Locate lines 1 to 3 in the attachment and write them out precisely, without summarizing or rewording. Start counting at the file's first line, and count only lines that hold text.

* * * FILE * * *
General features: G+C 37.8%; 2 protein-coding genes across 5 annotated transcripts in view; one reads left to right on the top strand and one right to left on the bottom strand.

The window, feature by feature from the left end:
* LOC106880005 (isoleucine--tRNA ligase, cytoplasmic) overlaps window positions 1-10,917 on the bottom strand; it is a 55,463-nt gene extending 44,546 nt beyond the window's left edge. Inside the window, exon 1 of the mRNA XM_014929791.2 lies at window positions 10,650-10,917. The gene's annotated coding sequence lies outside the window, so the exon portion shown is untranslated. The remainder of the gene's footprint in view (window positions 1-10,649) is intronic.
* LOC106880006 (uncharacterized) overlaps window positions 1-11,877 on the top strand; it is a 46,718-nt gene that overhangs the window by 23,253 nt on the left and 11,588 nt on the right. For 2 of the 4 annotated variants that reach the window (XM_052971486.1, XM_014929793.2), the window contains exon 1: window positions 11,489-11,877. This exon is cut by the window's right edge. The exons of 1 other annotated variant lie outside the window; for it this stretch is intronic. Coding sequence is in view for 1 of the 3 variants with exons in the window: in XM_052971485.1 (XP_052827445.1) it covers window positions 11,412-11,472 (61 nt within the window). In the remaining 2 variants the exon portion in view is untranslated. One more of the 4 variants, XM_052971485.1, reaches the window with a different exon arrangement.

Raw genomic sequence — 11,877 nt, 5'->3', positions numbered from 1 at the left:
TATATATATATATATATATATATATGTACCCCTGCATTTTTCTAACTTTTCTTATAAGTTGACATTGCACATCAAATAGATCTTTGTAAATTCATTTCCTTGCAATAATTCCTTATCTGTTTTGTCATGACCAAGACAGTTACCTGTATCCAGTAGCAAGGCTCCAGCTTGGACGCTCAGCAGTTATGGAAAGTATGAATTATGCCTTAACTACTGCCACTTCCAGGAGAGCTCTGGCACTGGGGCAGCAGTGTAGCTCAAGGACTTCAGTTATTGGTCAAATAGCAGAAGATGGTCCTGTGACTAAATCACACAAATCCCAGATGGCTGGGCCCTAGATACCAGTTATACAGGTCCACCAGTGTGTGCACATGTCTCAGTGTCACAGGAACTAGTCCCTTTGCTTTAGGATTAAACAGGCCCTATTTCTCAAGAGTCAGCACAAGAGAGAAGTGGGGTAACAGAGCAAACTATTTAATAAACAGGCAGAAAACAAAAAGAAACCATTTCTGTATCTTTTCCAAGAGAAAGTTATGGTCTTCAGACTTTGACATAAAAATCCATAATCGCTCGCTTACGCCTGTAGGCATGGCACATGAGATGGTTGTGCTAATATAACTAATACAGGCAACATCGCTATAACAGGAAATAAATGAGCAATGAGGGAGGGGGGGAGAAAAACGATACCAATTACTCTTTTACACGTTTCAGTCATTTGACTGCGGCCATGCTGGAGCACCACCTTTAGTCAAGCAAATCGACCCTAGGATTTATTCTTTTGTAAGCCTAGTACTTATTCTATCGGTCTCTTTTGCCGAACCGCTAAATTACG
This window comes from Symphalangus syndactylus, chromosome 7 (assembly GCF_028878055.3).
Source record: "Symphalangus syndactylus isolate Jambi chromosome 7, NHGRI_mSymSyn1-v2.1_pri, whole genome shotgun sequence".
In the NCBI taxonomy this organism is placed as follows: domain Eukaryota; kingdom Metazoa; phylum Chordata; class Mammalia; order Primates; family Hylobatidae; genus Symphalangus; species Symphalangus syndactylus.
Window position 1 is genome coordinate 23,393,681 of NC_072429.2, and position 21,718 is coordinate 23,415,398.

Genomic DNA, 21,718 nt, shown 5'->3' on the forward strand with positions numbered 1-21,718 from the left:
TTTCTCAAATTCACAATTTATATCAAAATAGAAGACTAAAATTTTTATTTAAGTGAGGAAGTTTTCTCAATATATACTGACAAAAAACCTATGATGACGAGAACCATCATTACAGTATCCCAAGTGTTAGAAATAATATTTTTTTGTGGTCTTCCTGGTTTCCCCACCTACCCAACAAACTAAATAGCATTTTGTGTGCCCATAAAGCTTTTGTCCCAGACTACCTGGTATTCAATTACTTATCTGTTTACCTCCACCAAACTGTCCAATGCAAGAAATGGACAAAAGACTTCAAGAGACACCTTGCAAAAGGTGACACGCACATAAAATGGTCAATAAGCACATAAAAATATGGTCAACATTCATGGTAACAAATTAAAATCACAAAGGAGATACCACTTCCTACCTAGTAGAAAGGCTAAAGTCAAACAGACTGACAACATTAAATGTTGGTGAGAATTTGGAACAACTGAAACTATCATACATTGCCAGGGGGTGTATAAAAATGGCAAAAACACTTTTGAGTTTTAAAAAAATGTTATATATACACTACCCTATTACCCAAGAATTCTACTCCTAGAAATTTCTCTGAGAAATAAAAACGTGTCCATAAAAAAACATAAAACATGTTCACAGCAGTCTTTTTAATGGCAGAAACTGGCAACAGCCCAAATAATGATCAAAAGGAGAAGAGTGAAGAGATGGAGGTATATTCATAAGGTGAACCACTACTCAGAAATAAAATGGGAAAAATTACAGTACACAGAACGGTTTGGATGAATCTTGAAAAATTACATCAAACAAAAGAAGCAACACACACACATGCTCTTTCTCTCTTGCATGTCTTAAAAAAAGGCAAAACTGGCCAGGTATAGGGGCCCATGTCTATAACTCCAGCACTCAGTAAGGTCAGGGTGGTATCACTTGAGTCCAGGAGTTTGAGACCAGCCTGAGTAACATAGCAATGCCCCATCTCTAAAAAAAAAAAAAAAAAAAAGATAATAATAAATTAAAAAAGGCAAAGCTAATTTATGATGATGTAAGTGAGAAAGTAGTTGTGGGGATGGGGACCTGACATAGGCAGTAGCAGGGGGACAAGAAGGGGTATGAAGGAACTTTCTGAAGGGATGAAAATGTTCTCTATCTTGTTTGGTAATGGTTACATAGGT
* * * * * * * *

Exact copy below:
General features: G+C 37.8%; 2 protein-coding genes across 5 annotated transcripts in view; one reads left to right on the top strand and one right to left on the bottom strand.

The window, feature by feature from the left end:
* LOC106880005 (isoleucine--tRNA ligase, cytoplasmic) overlaps window positions 1-10,917 on the bottom strand; it is a 55,463-nt gene extending 44,546 nt beyond the window's left edge. Inside the window, exon 1 of the mRNA XM_014929791.2 lies at window positions 10,650-10,917. The gene's annotated coding sequence lies outside the window, so the exon portion shown is untranslated. The remainder of the gene's footprint in view (window positions 1-10,649) is intronic.